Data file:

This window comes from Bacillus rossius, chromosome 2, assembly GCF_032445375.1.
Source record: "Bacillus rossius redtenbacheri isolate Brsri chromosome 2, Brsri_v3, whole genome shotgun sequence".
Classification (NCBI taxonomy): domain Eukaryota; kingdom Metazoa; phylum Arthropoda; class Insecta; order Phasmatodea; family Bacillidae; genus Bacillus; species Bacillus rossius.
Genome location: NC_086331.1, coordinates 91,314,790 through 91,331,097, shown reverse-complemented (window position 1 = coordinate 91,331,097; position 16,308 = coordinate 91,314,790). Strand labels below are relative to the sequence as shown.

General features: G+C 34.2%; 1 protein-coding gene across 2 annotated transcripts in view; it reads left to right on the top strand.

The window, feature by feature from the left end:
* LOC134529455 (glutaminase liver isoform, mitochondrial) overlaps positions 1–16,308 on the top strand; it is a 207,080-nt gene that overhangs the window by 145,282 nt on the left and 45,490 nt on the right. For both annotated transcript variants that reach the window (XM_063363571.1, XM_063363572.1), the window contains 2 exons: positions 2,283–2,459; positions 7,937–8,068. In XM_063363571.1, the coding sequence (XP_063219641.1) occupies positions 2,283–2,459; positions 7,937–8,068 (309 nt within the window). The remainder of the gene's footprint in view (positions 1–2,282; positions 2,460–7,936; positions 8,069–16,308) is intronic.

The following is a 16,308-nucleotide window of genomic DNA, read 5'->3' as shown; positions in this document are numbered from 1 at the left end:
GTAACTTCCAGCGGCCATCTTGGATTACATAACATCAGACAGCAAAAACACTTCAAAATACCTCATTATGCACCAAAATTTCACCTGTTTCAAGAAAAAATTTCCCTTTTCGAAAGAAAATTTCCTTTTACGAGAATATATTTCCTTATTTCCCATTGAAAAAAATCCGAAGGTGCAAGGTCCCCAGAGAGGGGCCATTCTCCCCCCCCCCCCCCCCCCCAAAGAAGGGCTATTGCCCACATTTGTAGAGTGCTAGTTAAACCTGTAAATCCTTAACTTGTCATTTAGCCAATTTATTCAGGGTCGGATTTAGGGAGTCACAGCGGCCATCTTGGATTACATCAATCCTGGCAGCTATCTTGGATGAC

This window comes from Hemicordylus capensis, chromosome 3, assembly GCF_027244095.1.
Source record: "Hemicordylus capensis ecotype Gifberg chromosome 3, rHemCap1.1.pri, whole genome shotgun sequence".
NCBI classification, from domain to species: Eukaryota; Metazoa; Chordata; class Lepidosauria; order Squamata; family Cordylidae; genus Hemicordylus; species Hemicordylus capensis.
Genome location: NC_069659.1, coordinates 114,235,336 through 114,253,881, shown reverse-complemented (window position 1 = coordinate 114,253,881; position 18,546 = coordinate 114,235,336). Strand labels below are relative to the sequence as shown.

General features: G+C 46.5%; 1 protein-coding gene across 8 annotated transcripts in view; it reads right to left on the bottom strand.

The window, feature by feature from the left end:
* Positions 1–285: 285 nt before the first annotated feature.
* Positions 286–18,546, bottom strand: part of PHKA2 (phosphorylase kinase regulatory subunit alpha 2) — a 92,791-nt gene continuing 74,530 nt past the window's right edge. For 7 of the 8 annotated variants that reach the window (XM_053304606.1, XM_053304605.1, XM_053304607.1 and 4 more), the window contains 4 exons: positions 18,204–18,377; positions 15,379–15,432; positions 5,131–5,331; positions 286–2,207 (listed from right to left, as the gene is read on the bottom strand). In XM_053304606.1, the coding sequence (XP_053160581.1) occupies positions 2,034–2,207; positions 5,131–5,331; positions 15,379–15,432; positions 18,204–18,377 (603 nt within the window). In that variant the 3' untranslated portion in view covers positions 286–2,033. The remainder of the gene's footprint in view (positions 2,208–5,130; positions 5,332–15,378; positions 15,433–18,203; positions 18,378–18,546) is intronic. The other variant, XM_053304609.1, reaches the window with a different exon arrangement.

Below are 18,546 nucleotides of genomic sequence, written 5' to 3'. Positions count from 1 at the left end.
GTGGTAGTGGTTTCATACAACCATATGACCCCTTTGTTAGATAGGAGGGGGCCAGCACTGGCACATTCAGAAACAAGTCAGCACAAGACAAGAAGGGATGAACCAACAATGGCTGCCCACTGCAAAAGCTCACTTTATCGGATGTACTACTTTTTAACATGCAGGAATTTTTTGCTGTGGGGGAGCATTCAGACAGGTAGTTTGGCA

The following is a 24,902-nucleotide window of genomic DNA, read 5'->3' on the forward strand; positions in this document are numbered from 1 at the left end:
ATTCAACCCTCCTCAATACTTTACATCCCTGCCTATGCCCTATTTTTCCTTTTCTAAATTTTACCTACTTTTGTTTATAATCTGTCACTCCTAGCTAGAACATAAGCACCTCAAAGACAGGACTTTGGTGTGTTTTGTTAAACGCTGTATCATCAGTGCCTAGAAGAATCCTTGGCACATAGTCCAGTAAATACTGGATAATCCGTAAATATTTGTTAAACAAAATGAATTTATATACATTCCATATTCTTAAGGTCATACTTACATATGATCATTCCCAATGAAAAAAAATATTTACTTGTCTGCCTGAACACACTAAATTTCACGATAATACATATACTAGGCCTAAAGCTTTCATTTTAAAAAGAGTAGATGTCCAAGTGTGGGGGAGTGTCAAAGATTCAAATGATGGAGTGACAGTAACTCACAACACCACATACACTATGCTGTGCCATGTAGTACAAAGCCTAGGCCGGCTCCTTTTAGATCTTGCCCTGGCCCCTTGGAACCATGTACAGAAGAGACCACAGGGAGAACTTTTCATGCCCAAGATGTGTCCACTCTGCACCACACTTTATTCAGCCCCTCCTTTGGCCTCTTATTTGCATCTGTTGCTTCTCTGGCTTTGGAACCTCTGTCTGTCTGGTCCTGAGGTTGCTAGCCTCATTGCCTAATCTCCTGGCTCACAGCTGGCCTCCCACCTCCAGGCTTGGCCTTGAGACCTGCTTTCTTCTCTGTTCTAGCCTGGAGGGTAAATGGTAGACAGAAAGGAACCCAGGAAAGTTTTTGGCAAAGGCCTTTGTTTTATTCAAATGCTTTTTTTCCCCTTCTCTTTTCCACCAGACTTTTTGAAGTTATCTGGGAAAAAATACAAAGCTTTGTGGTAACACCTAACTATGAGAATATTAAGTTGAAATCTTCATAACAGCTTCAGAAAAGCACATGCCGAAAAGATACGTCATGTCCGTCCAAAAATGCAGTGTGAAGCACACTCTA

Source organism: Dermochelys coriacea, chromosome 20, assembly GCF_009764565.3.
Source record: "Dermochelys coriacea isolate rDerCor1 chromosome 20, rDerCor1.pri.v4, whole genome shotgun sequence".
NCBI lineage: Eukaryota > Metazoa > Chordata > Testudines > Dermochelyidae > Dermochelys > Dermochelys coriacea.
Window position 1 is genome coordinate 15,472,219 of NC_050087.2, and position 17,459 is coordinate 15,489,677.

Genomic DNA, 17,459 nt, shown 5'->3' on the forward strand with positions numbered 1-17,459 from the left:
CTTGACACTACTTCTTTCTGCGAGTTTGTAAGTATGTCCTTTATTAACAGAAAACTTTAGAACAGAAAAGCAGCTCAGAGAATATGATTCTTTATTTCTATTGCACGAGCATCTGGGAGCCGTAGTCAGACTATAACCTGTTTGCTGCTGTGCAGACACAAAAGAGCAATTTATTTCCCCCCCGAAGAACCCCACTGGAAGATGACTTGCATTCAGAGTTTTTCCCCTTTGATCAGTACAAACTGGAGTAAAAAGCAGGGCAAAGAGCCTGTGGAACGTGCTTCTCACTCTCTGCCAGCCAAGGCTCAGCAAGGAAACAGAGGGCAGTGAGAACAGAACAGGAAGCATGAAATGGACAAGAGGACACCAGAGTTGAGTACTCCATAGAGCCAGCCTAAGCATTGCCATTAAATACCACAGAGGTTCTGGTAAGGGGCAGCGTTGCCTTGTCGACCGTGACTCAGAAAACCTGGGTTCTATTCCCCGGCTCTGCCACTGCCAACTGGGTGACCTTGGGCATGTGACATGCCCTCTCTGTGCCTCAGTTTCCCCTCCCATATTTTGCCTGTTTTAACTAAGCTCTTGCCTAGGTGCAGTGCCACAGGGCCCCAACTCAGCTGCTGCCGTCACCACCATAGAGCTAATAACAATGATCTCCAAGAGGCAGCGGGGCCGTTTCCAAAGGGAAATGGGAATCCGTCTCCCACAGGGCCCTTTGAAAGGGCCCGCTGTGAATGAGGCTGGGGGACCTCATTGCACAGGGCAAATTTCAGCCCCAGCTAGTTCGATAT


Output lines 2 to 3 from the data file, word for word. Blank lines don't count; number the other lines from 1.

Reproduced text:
Source record: "Bacillus rossius redtenbacheri isolate Brsri chromosome 2, Brsri_v3, whole genome shotgun sequence".
Classification (NCBI taxonomy): domain Eukaryota; kingdom Metazoa; phylum Arthropoda; class Insecta; order Phasmatodea; family Bacillidae; genus Bacillus; species Bacillus rossius.